Mike Rowbottom: The Tyson Gay deal. It's not good - but is it right?
Thursday, 08 May 2014
As an athlete, this 33-year-old product of Columbus, Ohio has taken his time to reach the heights, having made his debut in the US team last summer - nine years after turning professional.
Wilson made his breakthrough count as he took silver in the 110 metres hurdles at the IAAF World Championships in Moscow behind another American making a belated golden breakthrough, David Oliver.
Speaking in Doha ahead of Friday's opening IAAF Diamond League meeting, Wilson - who will be competing at the Qatar Sports Club track for the first time - sat alongside two fellow US athletes in 23-year-old Christian Taylor, the ebullient Olympic triple jump champion, and 25-year-old Curtis Mitchell, another competitor who made a breakthrough in Moscow by taking bronze over 200m.
When I raised the topic of mitigating doping bans by cooperating with anti-doping authorities - less than a week after it emerged that US sprinter Tyson Gay had had his suspension halved to one year after providing the US Anti-Doping Agency with helpful information - there was a short and significant pause.
While the two younger men decided not to respond, Wilson stepped painstakingly up to the mark.
Half-an-hour earlier, sitting in the same chairs as the US athletes, three Kenyan competitors had answered the same question with vehement criticism of the "plea bargaining"' arrangement.
The ruling involving Tyson was made in accordance with article 10.5.3 of the World Anti-Doping Agency's code, which enables an athlete to have up to 75 per cent of his or her ban reduced if they provide "substantial assistance" to the anti-doping authorities.
When the new WADA code comes into operation in January next year, athletes testing positive could avoid any ban at all if they are able to offer sufficiently cogent information on how and where they had received assistance to the authorities.
Kenyan Olympic champions Asbel Kiprop and Ezekiel Kemboi, and world 800m champion Eunice Sum, all voiced their opposition to such calculations and insisted that life bans should be applied to those found guilty of doping, even for first-time offences.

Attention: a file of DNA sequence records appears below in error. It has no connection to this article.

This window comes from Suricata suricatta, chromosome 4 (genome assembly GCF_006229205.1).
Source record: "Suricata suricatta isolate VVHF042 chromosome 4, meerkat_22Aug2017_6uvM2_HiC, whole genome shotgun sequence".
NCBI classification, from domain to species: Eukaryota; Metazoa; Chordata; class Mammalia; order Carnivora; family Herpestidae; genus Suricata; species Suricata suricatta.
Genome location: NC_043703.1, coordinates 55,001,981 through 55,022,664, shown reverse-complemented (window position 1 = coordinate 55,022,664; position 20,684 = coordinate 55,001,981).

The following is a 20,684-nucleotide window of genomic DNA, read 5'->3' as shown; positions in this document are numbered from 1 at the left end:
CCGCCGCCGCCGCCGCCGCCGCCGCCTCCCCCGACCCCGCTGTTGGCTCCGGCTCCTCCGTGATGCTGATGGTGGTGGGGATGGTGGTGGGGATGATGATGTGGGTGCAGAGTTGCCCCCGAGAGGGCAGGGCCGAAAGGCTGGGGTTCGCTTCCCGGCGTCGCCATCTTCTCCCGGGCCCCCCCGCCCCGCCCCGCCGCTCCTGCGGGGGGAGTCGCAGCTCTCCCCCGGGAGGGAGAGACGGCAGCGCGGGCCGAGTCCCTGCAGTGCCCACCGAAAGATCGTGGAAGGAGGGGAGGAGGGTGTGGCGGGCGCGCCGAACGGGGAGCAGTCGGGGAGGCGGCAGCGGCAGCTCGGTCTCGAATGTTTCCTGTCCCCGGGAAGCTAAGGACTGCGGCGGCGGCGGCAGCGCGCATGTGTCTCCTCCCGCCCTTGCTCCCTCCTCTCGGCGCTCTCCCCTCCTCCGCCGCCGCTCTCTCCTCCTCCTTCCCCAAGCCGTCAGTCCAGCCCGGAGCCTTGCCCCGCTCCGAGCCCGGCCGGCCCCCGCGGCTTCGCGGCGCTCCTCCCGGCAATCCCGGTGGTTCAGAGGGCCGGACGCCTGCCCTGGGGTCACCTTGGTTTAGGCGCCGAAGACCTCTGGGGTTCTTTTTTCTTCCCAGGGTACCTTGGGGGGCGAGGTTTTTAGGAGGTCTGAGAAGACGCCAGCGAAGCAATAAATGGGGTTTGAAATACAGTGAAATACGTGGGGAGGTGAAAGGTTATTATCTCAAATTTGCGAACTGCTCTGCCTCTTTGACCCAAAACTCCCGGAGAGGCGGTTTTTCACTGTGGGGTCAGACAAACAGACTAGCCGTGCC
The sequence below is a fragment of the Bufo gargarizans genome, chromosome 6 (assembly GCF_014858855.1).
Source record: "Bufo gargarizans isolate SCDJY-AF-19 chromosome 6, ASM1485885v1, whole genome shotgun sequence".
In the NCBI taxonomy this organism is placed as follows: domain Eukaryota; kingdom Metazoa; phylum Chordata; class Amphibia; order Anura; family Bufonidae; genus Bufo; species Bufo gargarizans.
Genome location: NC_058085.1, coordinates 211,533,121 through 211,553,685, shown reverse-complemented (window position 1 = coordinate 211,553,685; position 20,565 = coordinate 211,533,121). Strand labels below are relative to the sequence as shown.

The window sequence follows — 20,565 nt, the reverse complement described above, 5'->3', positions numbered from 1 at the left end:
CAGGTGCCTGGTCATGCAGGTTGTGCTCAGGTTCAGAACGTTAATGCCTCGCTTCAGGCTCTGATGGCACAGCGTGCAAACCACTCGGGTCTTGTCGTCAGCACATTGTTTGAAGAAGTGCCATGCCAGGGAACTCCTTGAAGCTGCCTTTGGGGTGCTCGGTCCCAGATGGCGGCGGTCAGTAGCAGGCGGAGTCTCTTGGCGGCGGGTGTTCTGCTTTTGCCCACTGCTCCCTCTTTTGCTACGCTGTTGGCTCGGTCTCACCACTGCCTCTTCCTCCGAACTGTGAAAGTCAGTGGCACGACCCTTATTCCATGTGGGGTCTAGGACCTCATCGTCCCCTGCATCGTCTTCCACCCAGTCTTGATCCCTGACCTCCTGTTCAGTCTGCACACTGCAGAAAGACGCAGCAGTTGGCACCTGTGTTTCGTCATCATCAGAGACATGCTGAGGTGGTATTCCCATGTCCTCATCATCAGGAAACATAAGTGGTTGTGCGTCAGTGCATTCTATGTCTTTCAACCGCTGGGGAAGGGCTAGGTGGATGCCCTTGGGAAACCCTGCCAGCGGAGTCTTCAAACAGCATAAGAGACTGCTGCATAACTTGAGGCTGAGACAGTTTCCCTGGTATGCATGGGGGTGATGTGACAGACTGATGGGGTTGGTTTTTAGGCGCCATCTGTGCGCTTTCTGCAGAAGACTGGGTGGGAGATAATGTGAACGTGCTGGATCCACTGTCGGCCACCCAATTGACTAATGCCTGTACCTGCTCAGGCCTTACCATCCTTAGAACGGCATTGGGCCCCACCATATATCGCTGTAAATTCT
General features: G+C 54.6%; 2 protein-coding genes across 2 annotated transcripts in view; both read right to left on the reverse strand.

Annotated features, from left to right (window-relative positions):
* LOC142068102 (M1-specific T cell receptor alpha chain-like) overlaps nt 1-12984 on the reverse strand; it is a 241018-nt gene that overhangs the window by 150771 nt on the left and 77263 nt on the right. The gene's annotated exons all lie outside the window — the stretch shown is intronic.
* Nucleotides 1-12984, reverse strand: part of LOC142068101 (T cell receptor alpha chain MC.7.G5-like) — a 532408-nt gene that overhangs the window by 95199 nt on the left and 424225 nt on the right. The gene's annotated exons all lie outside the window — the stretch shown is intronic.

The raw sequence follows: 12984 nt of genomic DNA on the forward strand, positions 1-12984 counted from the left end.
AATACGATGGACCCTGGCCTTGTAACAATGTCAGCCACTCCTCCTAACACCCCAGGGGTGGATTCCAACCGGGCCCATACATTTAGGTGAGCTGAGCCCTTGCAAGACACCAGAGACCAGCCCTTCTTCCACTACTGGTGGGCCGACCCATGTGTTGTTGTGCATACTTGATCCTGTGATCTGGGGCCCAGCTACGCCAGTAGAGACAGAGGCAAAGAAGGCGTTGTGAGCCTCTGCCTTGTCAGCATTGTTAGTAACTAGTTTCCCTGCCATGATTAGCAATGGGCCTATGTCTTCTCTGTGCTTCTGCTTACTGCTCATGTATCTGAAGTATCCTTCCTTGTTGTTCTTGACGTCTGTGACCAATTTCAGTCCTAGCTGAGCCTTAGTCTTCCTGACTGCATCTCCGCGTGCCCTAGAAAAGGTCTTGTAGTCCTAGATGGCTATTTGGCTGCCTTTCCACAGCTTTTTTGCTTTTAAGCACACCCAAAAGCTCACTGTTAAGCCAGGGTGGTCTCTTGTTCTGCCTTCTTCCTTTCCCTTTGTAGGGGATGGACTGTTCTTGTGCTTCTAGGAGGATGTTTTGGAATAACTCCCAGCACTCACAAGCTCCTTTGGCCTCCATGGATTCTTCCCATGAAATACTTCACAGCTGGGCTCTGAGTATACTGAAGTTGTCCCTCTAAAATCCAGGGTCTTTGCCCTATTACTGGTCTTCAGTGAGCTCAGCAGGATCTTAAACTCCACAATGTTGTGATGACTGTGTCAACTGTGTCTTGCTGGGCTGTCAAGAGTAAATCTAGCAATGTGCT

"I think it is the wrong message to send," said the quietly spoken Kiprop, a double world 1500m champion whose experience of Olympic gold, from Beijing 2008, was tarnished by the fact that he finished behind a man whose performance was belatedly disqualified by a positive doping test, Bahrain's Rashid Ramzi.
"If reductions on bans are going to be made, athletes will take advantage of it. They should tell what they know anyway," Kiprop added.
Kemboi, whose wide smile and flamboyant celebration dancing after his 3,000m steeplechase victory in 2012 provided the London Games with one of its enduring images, also objected to the idea of reducing bans in exchange for information. "Personally I don't think it is a good idea," he said. "If a ban is four years, let it be four years. If you are an athlete and you have cheated, you have to pay. Take your ban."
The Kenyan's attitude is one Wilson fully understands. But he believes the WADA approach, while it may stick in many people's throats, has wider and more profound benefits for the sport.
"It makes sense," he said. "You know, unfortunately, we live in a world where people will give up information in the same way as with the legal system. Currently if you are willing to cooperate with law enforcement you see the same types of leniency from prosecutors and judges. So I don't think it's out of the realm of history.
"If you've committed offences, oftentimes there needs to be a bit of a carrot for you in order to cooperate. And I think it's 'win-win' in a sense. I know it's disappointing that someone may not get punishment that is perhaps equal to the crime, or a punishment that is equal to the same crime that someone else committed, but at the same time I think it's important at this point - we are talking about specific cases - we generally don't know all the information.
"So to speak on them is really coming from a relative position of naivete to not know all the information involved. But on another point, if people are interested in a clean sport and there's people engaging in practices that aren't clean, and they have information that will help clean up the sport that we can't get otherwise, then however disappointing it may be in a sense I would prefer to have the information, personally, to help achieve the overall goal."
As his two younger colleagues stared ever more fixedly at the table in front of them, Wilson added a final element to his argument:
"I see why, if you are talking about this Tyson case, I see why some people are up in arms. It seems kind of crazy. But if you sit and think about it from another angle you begin to understand why there is some sense in it."
It is, to be sure, a complex subject – and a debate that will doubtless be re-visited on numerous occasions in the space of the next year.
Mike Rowbottom, one of Britain's most talented sportswriters, covered the London 2012 Olympics and Paralympics as chief feature writer for insidethegames, having covered the previous five summer Games, and four winter Games, for The Independent. He has worked for the Daily Mail, The Times, The Observer, The Sunday Correspondent and The Guardian. His latest book Foul Play – the Dark Arts of Cheating in Sport (Bloomsbury £12.99) is available at the insidethegames.biz shop. To follow him on Twitter click here.